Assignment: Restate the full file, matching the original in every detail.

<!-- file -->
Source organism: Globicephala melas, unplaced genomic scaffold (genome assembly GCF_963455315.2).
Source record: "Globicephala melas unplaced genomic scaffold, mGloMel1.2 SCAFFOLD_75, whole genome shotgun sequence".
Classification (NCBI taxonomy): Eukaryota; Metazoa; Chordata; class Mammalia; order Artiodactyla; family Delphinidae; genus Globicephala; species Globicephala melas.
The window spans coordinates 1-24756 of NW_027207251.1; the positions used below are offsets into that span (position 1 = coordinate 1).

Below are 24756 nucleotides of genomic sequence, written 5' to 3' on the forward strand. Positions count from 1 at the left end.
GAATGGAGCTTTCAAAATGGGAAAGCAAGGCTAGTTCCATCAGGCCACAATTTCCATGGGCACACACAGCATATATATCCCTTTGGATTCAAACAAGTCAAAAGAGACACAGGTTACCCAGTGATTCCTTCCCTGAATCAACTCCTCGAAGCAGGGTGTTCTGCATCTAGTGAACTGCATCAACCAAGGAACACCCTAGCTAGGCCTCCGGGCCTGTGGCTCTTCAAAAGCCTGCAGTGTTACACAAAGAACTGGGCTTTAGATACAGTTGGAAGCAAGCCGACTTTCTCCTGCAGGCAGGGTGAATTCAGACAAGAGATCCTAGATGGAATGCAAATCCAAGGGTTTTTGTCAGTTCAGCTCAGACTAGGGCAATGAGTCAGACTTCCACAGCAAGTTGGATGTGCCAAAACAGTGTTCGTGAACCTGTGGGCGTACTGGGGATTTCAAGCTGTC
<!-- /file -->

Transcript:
Source organism: Globicephala melas, unplaced genomic scaffold (genome assembly GCF_963455315.2).
Source record: "Globicephala melas unplaced genomic scaffold, mGloMel1.2 SCAFFOLD_75, whole genome shotgun sequence".
Classification (NCBI taxonomy): Eukaryota; Metazoa; Chordata; class Mammalia; order Artiodactyla; family Delphinidae; genus Globicephala; species Globicephala melas.
The window spans coordinates 1-24756 of NW_027207251.1; the positions used below are offsets into that span (position 1 = coordinate 1).

Below are 24756 nucleotides of genomic sequence, written 5' to 3' on the forward strand. Positions count from 1 at the left end.
GAATGGAGCTTTCAAAATGGGAAAGCAAGGCTAGTTCCATCAGGCCACAATTTCCATGGGCACACACAGCATATATATCCCTTTGGATTCAAACAAGTCAAAAGAGACACAGGTTACCCAGTGATTCCTTCCCTGAATCAACTCCTCGAAGCAGGGTGTTCTGCATCTAGTGAACTGCATCAACCAAGGAACACCCTAGCTAGGCCTCCGGGCCTGTGGCTCTTCAAAAGCCTGCAGTGTTACACAAAGAACTGGGCTTTAGATACAGTTGGAAGCAAGCCGACTTTCTCCTGCAGGCAGGGTGAATTCAGACAAGAGATCCTAGATGGAATGCAAATCCAAGGGTTTTTGTCAGTTCAGCTCAGACTAGGGCAATGAGTCAGACTTCCACAGCAAGTTGGATGTGCCAAAACAGTGTTCGTGAACCTGTGGGCGTACTGGGGATTTCAAGCTGTC